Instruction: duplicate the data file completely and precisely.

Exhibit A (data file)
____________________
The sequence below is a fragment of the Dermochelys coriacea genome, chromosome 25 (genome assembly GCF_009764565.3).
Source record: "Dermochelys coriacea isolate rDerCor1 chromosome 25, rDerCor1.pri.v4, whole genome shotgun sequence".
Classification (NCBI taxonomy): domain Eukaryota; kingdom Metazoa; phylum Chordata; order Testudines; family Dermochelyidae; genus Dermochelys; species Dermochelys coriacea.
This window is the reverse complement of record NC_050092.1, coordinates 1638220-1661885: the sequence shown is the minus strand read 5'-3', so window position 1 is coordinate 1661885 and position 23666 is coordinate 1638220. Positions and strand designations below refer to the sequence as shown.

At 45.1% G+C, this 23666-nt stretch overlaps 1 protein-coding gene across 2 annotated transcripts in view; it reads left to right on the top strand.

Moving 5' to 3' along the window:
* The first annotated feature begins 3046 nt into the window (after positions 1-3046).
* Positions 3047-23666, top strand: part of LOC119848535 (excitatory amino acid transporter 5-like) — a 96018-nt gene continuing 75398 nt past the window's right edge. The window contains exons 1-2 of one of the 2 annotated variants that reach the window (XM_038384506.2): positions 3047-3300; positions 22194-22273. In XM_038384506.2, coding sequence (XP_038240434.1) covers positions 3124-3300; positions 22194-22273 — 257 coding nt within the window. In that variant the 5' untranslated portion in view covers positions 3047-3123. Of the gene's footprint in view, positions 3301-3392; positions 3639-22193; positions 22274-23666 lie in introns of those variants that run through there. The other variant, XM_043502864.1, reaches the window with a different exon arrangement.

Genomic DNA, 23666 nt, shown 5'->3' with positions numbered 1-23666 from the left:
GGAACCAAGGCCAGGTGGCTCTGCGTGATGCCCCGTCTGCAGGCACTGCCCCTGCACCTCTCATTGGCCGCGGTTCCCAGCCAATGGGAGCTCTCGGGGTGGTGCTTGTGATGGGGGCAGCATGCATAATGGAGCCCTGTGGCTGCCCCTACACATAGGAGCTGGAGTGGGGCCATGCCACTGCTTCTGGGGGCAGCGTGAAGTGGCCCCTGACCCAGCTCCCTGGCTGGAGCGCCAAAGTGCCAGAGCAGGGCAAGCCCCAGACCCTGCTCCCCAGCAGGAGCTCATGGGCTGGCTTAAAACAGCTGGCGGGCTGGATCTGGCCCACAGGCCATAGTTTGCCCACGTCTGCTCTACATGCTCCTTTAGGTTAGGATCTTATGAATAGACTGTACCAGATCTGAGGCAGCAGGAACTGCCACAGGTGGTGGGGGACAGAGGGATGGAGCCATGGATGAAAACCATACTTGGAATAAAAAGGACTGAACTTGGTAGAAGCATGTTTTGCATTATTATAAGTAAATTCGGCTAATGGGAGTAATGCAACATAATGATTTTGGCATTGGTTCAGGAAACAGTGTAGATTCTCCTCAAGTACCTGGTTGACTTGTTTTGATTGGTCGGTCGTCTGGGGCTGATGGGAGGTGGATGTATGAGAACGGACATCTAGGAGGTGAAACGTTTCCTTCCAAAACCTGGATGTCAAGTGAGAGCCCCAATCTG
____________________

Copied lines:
The sequence below is a fragment of the Dermochelys coriacea genome, chromosome 25 (genome assembly GCF_009764565.3).
Source record: "Dermochelys coriacea isolate rDerCor1 chromosome 25, rDerCor1.pri.v4, whole genome shotgun sequence".
Classification (NCBI taxonomy): domain Eukaryota; kingdom Metazoa; phylum Chordata; order Testudines; family Dermochelyidae; genus Dermochelys; species Dermochelys coriacea.
This window is the reverse complement of record NC_050092.1, coordinates 1638220-1661885: the sequence shown is the minus strand read 5'-3', so window position 1 is coordinate 1661885 and position 23666 is coordinate 1638220. Positions and strand designations below refer to the sequence as shown.

At 45.1% G+C, this 23666-nt stretch overlaps 1 protein-coding gene across 2 annotated transcripts in view; it reads left to right on the top strand.

Moving 5' to 3' along the window:
* The first annotated feature begins 3046 nt into the window (after positions 1-3046).
* Positions 3047-23666, top strand: part of LOC119848535 (excitatory amino acid transporter 5-like) — a 96018-nt gene continuing 75398 nt past the window's right edge. The window contains exons 1-2 of one of the 2 annotated variants that reach the window (XM_038384506.2): positions 3047-3300; positions 22194-22273. In XM_038384506.2, coding sequence (XP_038240434.1) covers positions 3124-3300; positions 22194-22273 — 257 coding nt within the window. In that variant the 5' untranslated portion in view covers positions 3047-3123. Of the gene's footprint in view, positions 3301-3392; positions 3639-22193; positions 22274-23666 lie in introns of those variants that run through there. The other variant, XM_043502864.1, reaches the window with a different exon arrangement.

Genomic DNA, 23666 nt, shown 5'->3' with positions numbered 1-23666 from the left:
GGAACCAAGGCCAGGTGGCTCTGCGTGATGCCCCGTCTGCAGGCACTGCCCCTGCACCTCTCATTGGCCGCGGTTCCCAGCCAATGGGAGCTCTCGGGGTGGTGCTTGTGATGGGGGCAGCATGCATAATGGAGCCCTGTGGCTGCCCCTACACATAGGAGCTGGAGTGGGGCCATGCCACTGCTTCTGGGGGCAGCGTGAAGTGGCCCCTGACCCAGCTCCCTGGCTGGAGCGCCAAAGTGCCAGAGCAGGGCAAGCCCCAGACCCTGCTCCCCAGCAGGAGCTCATGGGCTGGCTTAAAACAGCTGGCGGGCTGGATCTGGCCCACAGGCCATAGTTTGCCCACGTCTGCTCTACATGCTCCTTTAGGTTAGGATCTTATGAATAGACTGTACCAGATCTGAGGCAGCAGGAACTGCCACAGGTGGTGGGGGACAGAGGGATGGAGCCATGGATGAAAACCATACTTGGAATAAAAAGGACTGAACTTGGTAGAAGCATGTTTTGCATTATTATAAGTAAATTCGGCTAATGGGAGTAATGCAACATAATGATTTTGGCATTGGTTCAGGAAACAGTGTAGATTCTCCTCAAGTACCTGGTTGACTTGTTTTGATTGGTCGGTCGTCTGGGGCTGATGGGAGGTGGATGTATGAGAACGGACATCTAGGAGGTGAAACGTTTCCTTCCAAAACCTGGATGTCAAGTGAGAGCCCCAATCTG